Data and images from the Hubble Space Telescope and Far Ultraviolet Spectroscopic Explorer (FUSE) revealed a corona protecting the Large and Small Magellanic Clouds.
The Magellanic Clouds are two galaxies that orbit one another. The Milky Way is pulling them toward itself with its higher gravity.
Without the corona, the Milky Way would be siphoning dust and gas away from the Magellanic Clouds at a high enough rate to make it difficult for them to form stars. As it is, the two galaxies are leaving behind a trail of dust and gas as the Milky Way pulls them in.
What Is This Corona?
Coronas are clouds of material that surround most galaxies and are left over from their coalescing into coherent galaxies billions of years ago. Astronomers detected similar coronas around dwarf galaxies, but they are hard to see even with powerful telescopes. In the case of the Magellanic Clouds, it took detailed analysis of ultraviolet light and advanced computer modeling to detect the thin corona surrounding them.
These coronas protect galaxies from the effects that they can have on one another through gravity. Like a shield, coronas protect their galaxies by “taking the hit” and losing their own material so their galaxies stay relatively intact. They can also shield galaxies from large collisions by absorbing some of the impact.
Of course, the coronas won’t help a galaxy that is merging with another one, as the Andromeda Galaxy is projected to do in 4 billion years. In fact, the halos belonging to the Andromeda Galaxy and Milky Way Galaxy are already touching. When the two galaxies finish merging and things start settling down about seven billion years from now, it will form one big elliptical galaxy.
Yes, the corona or “halo” can really be that big. Researchers estimate that the one protecting the Magellanic Clouds stretches as far as 100,000 light-years from the central galaxies.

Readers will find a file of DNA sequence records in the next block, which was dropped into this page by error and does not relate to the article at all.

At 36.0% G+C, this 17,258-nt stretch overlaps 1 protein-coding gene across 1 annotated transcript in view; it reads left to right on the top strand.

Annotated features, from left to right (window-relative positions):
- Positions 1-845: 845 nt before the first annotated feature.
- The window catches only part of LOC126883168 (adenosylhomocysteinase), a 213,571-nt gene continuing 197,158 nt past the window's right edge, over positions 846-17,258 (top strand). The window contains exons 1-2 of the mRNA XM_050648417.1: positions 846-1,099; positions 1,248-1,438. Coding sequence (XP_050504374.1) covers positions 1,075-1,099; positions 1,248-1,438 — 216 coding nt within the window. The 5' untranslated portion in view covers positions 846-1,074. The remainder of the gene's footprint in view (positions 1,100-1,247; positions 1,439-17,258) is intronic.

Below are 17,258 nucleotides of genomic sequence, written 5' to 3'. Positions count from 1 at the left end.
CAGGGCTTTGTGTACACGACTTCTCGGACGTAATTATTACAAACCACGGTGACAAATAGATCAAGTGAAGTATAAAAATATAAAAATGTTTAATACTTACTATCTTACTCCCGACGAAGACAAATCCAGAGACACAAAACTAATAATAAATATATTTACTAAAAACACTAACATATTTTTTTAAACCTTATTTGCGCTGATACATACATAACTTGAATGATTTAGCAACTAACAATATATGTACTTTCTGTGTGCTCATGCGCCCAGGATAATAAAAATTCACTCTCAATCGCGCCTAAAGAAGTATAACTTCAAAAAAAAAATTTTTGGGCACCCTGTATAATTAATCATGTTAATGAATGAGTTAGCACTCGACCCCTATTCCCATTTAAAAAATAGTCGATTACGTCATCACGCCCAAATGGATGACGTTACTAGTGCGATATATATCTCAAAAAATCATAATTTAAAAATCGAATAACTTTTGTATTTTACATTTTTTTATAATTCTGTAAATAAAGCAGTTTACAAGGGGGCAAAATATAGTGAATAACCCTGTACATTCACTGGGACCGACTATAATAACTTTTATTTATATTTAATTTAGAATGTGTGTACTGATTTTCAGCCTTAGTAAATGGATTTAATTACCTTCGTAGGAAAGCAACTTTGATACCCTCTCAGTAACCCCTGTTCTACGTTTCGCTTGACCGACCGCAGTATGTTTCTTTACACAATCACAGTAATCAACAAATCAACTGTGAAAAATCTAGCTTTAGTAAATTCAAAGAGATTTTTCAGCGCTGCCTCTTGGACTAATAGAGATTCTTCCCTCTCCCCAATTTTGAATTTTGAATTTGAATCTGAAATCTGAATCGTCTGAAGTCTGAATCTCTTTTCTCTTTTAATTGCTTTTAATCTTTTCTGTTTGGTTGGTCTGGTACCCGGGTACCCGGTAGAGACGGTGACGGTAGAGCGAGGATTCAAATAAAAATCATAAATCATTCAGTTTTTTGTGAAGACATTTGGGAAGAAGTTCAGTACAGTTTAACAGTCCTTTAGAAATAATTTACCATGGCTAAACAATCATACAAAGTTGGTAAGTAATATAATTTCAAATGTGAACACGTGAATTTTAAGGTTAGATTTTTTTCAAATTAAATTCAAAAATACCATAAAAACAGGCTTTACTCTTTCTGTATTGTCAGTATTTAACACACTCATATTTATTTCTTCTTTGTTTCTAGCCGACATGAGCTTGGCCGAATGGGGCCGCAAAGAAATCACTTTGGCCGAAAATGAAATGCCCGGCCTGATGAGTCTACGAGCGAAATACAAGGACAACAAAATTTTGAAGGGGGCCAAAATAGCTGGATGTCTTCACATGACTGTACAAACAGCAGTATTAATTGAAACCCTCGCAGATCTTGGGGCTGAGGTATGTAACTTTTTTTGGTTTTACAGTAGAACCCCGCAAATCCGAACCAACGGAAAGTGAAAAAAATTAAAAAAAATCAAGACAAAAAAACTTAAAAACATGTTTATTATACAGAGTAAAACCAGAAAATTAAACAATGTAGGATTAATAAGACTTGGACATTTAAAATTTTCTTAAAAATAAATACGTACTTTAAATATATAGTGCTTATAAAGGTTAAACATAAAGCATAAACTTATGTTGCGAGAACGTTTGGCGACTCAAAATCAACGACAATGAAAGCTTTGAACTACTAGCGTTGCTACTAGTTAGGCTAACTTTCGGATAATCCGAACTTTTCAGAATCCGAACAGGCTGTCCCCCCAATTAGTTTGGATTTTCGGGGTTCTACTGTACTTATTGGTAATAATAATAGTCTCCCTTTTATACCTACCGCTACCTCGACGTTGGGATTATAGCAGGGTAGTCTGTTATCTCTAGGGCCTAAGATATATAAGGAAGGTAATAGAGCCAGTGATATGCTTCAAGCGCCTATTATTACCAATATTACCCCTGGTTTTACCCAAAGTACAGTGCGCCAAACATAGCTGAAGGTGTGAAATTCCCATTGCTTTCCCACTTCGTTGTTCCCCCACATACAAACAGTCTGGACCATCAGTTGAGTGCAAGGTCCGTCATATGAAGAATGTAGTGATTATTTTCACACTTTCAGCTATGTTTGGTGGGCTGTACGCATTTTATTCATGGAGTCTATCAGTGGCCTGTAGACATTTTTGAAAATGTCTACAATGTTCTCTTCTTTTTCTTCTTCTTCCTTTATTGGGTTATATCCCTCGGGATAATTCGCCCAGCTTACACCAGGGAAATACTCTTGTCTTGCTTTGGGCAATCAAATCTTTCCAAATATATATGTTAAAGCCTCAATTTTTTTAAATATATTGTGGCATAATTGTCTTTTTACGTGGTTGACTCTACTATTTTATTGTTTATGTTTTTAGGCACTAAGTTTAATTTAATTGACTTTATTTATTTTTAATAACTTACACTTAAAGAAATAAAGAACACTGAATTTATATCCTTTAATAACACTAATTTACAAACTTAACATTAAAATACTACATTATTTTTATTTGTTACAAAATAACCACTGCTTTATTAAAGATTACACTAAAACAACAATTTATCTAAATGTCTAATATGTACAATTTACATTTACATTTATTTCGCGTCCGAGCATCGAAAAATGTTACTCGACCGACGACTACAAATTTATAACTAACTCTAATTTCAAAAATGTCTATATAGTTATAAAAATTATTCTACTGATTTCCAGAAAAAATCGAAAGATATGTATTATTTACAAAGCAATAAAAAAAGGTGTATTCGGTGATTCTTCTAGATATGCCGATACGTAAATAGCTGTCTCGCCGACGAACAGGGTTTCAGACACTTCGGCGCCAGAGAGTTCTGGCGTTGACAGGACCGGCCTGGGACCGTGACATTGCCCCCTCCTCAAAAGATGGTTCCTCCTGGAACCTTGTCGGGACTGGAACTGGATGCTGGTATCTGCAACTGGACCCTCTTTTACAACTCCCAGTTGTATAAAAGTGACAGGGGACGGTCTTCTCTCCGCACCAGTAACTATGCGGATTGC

The Magellanic Cloud’s corona improved modeling of these two galaxies.
According to astronomers’ models of the Magellanic Clouds, these two galaxies would have fallen apart a long time ago without the corona. They certainly would not have enough integrity to continue to form new stars.
FUSE only operated from 1999 to 2007, but the data it generated is still available to be combed through by astronomers. By going through archives of data produced by the Hubble Space Telescope and FUSE, astronomers could generate a more accurate model that included the corona.
Astronomers already suspected that the Large Magellanic Cloud was big enough to have a halo. The recent study published in the journal Nature confirmed it.
“We discovered that if we included a corona in the simulations of the Magellanic Clouds falling onto the Milky Way, we could explain the mass of extracted gas for the first time,” says Elena D’Onghia, a co-author of the research paper.
What are the Magellanic Clouds, anyway?
You might be thinking that it’s weird to call a couple of irregular dwarf galaxies in the southern celestial hemisphere “clouds,” and you’re probably right. The Large Magellanic Cloud is actually a star-forming powerhouse for a small galaxy and resides about 200,000 light-years from Earth. (Yes, that is pretty close for another galaxy.) The Small Magellanic Cloud is 210,000 light-years away.
These two galaxies look like fuzzy clouds to the naked eye, and famous Portuguese navigator Ferdinand Magellan probably thought they were weird celestial clouds when he was navigating his way around the world in the early 1500s and recorded observing them for the first time.
Their proximity does make them ideal for observations of other galaxies. Astronomers studying star formation like to observe the Large Magellanic Cloud’s Tarantula Nebula because it’s the brightest stellar nursery in the cosmic neighborhood, for instance.
It also makes the Magellanic Clouds more suitable for refining models of the evolution of small galaxies. Adding scientific data from observations made by the Hubble Space Telescope and FUSE revealed a corona that makes modeling the Magellanic Clouds more accurate.